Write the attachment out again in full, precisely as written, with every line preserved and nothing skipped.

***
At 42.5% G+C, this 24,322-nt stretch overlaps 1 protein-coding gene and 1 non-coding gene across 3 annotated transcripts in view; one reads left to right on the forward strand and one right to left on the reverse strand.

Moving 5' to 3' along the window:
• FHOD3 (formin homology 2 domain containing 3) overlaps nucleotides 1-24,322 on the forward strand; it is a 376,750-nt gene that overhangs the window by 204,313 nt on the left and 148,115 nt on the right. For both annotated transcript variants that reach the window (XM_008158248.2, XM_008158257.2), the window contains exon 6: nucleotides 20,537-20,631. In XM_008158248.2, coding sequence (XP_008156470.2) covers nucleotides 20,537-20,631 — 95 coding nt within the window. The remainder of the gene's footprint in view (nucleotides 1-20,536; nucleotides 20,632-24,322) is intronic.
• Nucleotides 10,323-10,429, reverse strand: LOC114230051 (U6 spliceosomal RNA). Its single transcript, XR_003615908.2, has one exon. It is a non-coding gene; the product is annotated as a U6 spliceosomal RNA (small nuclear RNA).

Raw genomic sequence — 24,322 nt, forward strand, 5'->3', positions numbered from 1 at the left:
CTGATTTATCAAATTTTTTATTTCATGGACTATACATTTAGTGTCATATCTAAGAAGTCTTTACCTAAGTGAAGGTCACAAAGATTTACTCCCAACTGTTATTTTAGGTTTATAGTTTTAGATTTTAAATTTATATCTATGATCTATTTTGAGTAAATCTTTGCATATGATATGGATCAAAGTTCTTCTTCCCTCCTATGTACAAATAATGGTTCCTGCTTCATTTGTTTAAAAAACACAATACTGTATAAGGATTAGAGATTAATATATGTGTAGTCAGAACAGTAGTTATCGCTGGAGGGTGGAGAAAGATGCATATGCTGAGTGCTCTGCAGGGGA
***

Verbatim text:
At 42.5% G+C, this 24,322-nt stretch overlaps 1 protein-coding gene and 1 non-coding gene across 3 annotated transcripts in view; one reads left to right on the forward strand and one right to left on the reverse strand.

Moving 5' to 3' along the window:
• FHOD3 (formin homology 2 domain containing 3) overlaps nucleotides 1-24,322 on the forward strand; it is a 376,750-nt gene that overhangs the window by 204,313 nt on the left and 148,115 nt on the right. For both annotated transcript variants that reach the window (XM_008158248.2, XM_008158257.2), the window contains exon 6: nucleotides 20,537-20,631. In XM_008158248.2, coding sequence (XP_008156470.2) covers nucleotides 20,537-20,631 — 95 coding nt within the window. The remainder of the gene's footprint in view (nucleotides 1-20,536; nucleotides 20,632-24,322) is intronic.
• Nucleotides 10,323-10,429, reverse strand: LOC114230051 (U6 spliceosomal RNA). Its single transcript, XR_003615908.2, has one exon. It is a non-coding gene; the product is annotated as a U6 spliceosomal RNA (small nuclear RNA).

Raw genomic sequence — 24,322 nt, forward strand, 5'->3', positions numbered from 1 at the left:
CTGATTTATCAAATTTTTTATTTCATGGACTATACATTTAGTGTCATATCTAAGAAGTCTTTACCTAAGTGAAGGTCACAAAGATTTACTCCCAACTGTTATTTTAGGTTTATAGTTTTAGATTTTAAATTTATATCTATGATCTATTTTGAGTAAATCTTTGCATATGATATGGATCAAAGTTCTTCTTCCCTCCTATGTACAAATAATGGTTCCTGCTTCATTTGTTTAAAAAACACAATACTGTATAAGGATTAGAGATTAATATATGTGTAGTCAGAACAGTAGTTATCGCTGGAGGGTGGAGAAAGATGCATATGCTGAGTGCTCTGCAGGGGA